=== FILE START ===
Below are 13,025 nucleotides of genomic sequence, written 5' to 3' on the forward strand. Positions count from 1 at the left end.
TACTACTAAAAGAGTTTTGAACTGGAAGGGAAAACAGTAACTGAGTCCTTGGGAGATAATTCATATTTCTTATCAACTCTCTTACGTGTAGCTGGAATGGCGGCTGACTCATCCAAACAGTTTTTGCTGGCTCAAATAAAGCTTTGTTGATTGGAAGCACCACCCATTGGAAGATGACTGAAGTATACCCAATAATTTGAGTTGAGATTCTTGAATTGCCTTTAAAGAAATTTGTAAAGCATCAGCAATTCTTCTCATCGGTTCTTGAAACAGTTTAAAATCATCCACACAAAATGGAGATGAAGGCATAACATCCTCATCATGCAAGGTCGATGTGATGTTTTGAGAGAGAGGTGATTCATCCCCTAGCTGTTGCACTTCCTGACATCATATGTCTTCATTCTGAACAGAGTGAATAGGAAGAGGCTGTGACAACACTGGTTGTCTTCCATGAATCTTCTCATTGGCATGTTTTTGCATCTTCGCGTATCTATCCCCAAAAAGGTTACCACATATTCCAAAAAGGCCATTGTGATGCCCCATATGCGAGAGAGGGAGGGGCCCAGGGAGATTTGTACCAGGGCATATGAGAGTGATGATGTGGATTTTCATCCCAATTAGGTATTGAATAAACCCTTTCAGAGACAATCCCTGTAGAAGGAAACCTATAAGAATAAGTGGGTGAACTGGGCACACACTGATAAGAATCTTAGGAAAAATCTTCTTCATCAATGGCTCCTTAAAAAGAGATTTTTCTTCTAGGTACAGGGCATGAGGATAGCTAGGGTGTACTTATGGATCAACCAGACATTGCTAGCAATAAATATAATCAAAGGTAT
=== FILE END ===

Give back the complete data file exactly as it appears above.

Below are 13,025 nucleotides of genomic sequence, written 5' to 3' on the forward strand. Positions count from 1 at the left end.
TACTACTAAAAGAGTTTTGAACTGGAAGGGAAAACAGTAACTGAGTCCTTGGGAGATAATTCATATTTCTTATCAACTCTCTTACGTGTAGCTGGAATGGCGGCTGACTCATCCAAACAGTTTTTGCTGGCTCAAATAAAGCTTTGTTGATTGGAAGCACCACCCATTGGAAGATGACTGAAGTATACCCAATAATTTGAGTTGAGATTCTTGAATTGCCTTTAAAGAAATTTGTAAAGCATCAGCAATTCTTCTCATCGGTTCTTGAAACAGTTTAAAATCATCCACACAAAATGGAGATGAAGGCATAACATCCTCATCATGCAAGGTCGATGTGATGTTTTGAGAGAGAGGTGATTCATCCCCTAGCTGTTGCACTTCCTGACATCATATGTCTTCATTCTGAACAGAGTGAATAGGAAGAGGCTGTGACAACACTGGTTGTCTTCCATGAATCTTCTCATTGGCATGTTTTTGCATCTTCGCGTATCTATCCCCAAAAAGGTTACCACATATTCCAAAAAGGCCATTGTGATGCCCCATATGCGAGAGAGGGAGGGGCCCAGGGAGATTTGTACCAGGGCATATGAGAGTGATGATGTGGATTTTCATCCCAATTAGGTATTGAATAAACCCTTTCAGAGACAATCCCTGTAGAAGGAAACCTATAAGAATAAGTGGGTGAACTGGGCACACACTGATAAGAATCTTAGGAAAAATCTTCTTCATCAATGGCTCCTTAAAAAGAGATTTTTCTTCTAGGTACAGGGCATGAGGATAGCTAGGGTGTACTTATGGATCAACCAGACATTGCTAGCAATAAATATAATCAAAGGTAT